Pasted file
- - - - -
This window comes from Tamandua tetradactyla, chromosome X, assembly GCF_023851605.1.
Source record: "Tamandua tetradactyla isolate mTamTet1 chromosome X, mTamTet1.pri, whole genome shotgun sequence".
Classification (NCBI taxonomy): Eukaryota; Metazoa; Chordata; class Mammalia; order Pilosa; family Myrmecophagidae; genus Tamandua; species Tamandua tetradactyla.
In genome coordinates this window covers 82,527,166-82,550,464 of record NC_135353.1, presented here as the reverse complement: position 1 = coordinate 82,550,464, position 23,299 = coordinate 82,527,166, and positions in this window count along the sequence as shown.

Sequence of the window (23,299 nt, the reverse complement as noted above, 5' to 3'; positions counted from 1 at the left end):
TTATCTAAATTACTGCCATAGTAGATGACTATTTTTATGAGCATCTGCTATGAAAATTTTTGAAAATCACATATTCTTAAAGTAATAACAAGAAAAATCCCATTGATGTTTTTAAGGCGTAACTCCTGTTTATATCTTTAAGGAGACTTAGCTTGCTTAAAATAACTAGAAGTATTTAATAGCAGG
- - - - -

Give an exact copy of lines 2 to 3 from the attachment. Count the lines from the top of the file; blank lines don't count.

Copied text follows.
Source record: "Tamandua tetradactyla isolate mTamTet1 chromosome X, mTamTet1.pri, whole genome shotgun sequence".
Classification (NCBI taxonomy): Eukaryota; Metazoa; Chordata; class Mammalia; order Pilosa; family Myrmecophagidae; genus Tamandua; species Tamandua tetradactyla.